1. Depends on what you mean

      There are lighting setups that use lamps as light sources (otherwise known as continuous lighting). I’ved use them in the past for portrait shooting of say, an office staff so everyone can sit on a stool in front of a background/location and quickly get into position, shoot, and go.

      Otherwise if you’re suggesting say, bring lights to full brightness quickly in sync with the shutter, I would assume the systems would not be fast enough to respond to the shutter press input to brighten and darken back down.

    2. Generally speaking, and old film camera only had the shutter fully open when you used a slow shutter speed, like 1/60 or 1/100 if lucky. The camera had a mechanical switch that clicked when the shutter reached full open, that is what closes the circuit for a flash. The capacitors dump the charge through the bulb, and a little bit later (ns measurements) the bulb hits peak brightness and then extinguished before the shutter starts to close.

      Higher shutter speeds never had the whole film exposed at the same time, it was a mechanical rolling shutter. So if your light source started too early, it may not hit the target when the target is detected by the film. If the strobe took too long to strike, the shutter could be closing by then.

      All of that seems pretty obvious once it’s spelled out. The issue I see with a smart home is latency. What is the fastest speed you can guarantee the camera can talk to the server; that the server can talk to the lights; that the lights can reach peak brightness AND get back to normal? What is the slowest guaranteed speed those can happen? All of that would determine when the camera could signal to tell the house “give me light now”. Might be the communication is slow, so there would be a measurable delay from button press to shutter opening. Might be lots of radio noise so the latency isn’t stable and only some lights trigger.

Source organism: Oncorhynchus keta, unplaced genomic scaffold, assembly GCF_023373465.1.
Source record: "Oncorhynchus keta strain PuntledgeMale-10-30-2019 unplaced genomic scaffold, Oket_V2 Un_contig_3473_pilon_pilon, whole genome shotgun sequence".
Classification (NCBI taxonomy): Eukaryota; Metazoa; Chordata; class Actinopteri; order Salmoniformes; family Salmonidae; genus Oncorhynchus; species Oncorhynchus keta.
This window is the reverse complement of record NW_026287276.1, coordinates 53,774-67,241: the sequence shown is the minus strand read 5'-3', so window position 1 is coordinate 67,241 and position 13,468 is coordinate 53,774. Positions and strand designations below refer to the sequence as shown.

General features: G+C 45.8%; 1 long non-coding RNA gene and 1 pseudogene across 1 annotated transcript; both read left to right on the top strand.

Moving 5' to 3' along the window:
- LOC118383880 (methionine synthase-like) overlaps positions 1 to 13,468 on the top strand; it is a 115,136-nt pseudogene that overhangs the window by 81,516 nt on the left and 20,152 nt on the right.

This is why some people still use light sensitive triggers instead of radios. A tiny $10 box stuck to the bottom of a strobe detectes changes in light. Whether that is a little CdS or half an optocouple, the other flashes will trigger it. The latency of “close circuit -> light emitted” is short enough that you can stack them. A radio based TCP stack, though, could have issues. People do use radio based triggers, but they aren’t running on TCP or even UDP.

  7. I seem to remember Canon making a low-profile flash in the 90s that is barely bigger than this hack. I can’t find it right now but my uncle had a midrange 35 mm SLR that had a unit that was effectively a rectangle with a hot shoe sticking out of the bottom.

    (Usual disclaimer of yes I know hacks are valid and this is cool.)

  8. When students asks me how to take away the film of a disposable camera, I allways show them, after taking out the film,
    that if the flash circuit is loaded, and if you open the top of the camera with cisors, for instance, you could short circuit those two little bits of metal comming out of that 330 uF component, and ZAP! we get a nice noisy spark, They love it ;o).
    Of course the cisors handles must be non conductive ;OD
    I’ve recovered a bunch of theese flash circuits because I’d love to put a lot of small flashes units together in an enormous rig :
    the biggest the light source is, the softer the lightnig is.

  9. At their peak, film cameras with focal plane shutters could sync flash at 1/125th second. You can get faster sync speeds with a leaf or diaphragm shutter, but they peak at around 1/400th.